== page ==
The “pockmarks” — one measuring 160 metres in diameter and ten metres deep — were identified by the Geological Institute of Zurich's Federal Institute of Technology (ETH).
Anna Reusch, a doctoral student, is credited with first observing an “unusual shape” on an observation panel from an echo sounder during a routine patrol with a research vessel.
What she discovered was a perfectly round crater that is one of the biggest ever found in a freshwater lake.
Reusch immediately informed her professor, Michael Strasser, of the find.
“I'll remember this day for a long time — I never expected anything like this,” she said, according to a recent news release from ETH.
“It just goes to show that even in the 21st century there are still thrilling and exciting discoveries to be made in Switzerland.”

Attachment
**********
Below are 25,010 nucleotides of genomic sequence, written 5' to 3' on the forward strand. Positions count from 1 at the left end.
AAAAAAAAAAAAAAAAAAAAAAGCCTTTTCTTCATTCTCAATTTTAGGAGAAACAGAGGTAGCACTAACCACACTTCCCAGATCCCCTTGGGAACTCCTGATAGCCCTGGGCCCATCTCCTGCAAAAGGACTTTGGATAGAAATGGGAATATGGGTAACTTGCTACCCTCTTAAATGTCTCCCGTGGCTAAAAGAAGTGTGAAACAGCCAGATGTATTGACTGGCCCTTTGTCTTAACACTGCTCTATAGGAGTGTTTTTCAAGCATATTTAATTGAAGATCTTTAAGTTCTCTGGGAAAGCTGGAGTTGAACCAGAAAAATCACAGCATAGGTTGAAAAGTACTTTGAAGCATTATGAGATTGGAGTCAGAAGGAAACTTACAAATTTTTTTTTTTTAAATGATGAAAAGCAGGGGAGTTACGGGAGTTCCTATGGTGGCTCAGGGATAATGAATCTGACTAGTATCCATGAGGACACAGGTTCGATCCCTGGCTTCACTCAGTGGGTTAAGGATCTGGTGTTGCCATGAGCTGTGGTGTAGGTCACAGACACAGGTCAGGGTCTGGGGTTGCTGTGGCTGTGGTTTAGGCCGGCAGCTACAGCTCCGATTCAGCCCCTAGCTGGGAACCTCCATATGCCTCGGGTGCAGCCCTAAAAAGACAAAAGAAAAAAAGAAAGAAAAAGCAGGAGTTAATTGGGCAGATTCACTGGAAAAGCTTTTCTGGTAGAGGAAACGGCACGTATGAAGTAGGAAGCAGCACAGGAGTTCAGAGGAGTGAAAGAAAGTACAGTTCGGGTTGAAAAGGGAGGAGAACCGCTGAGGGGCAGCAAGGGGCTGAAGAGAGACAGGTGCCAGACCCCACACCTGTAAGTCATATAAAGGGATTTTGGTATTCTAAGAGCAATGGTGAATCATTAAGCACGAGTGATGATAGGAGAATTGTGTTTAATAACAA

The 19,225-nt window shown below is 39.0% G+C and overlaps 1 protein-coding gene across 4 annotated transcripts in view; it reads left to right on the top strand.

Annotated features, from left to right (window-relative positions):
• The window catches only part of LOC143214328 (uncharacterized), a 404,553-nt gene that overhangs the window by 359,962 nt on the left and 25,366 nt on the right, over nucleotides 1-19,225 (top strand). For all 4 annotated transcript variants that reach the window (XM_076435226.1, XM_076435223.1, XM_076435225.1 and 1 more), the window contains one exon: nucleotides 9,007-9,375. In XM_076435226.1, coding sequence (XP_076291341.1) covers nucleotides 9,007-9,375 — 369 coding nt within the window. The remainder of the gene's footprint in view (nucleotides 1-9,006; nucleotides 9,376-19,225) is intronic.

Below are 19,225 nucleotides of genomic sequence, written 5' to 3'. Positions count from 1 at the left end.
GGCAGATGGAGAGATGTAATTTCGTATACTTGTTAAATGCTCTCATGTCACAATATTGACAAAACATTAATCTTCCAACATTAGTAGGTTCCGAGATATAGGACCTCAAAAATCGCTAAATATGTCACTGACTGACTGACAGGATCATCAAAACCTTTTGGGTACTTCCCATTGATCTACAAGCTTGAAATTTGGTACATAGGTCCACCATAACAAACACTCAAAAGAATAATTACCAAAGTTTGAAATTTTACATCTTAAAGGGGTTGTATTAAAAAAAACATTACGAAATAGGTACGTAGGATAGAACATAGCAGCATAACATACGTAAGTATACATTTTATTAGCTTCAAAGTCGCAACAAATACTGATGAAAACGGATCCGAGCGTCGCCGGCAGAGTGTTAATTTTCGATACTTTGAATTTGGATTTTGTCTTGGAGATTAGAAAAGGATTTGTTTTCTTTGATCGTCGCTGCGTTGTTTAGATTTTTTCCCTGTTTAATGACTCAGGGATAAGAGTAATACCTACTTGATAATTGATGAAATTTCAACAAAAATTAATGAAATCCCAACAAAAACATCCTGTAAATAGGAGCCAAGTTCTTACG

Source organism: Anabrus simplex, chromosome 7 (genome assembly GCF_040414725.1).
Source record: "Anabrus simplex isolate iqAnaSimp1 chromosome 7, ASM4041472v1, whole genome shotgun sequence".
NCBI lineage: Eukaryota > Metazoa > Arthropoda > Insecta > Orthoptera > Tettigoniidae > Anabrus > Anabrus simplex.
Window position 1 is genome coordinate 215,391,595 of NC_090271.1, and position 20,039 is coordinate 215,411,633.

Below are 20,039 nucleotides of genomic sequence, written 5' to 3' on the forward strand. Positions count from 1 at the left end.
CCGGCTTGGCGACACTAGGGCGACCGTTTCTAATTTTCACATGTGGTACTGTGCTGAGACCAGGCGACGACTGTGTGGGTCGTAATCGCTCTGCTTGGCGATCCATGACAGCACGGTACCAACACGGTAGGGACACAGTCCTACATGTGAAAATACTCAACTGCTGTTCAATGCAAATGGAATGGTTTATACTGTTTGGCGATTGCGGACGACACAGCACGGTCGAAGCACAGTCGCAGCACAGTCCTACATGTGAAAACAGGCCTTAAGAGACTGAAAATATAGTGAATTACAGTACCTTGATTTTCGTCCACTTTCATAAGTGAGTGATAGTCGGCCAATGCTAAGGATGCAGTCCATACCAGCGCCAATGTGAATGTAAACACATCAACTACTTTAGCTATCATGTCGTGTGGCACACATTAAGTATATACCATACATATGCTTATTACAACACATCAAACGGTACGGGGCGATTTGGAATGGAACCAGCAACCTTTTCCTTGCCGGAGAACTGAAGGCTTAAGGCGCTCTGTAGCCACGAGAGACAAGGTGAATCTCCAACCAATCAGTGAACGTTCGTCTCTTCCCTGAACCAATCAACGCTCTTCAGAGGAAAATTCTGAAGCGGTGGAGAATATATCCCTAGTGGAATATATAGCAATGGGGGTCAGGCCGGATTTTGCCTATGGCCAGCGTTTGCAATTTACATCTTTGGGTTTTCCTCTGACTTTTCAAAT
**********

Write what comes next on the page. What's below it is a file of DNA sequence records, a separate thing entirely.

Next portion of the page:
Reusch was working with a team on the “Dynamite” project, sponsored by the Swiss National Science Foundation.
Her goal is to look for traces of past earthquakes in the sediments of lakes in the western Swiss Plateau, an area between the Jura Mountains and the Alps.
The team has located four craters all off the northwest shore of Lake Neuchâtel at a depth of 100 metres.
Scientists have nicknamed the largest one “Crazy Crater” because of its unusual characteristics.
They discovered that water is bubbling up from a fissure beneath the crater keeping sediments in suspension, ETH said.
“Reusch believes it is most likely that the craters are linked to the karst systems of the neighbouring Jura Mountains,” the institute said.
“Water there seeps underground, flows beneath the bed of Lake Neuchâtel and seeks out the path of least resistance up to the surface.”
The findings of the research have been published in Geophysical Research Letters, an academic journal.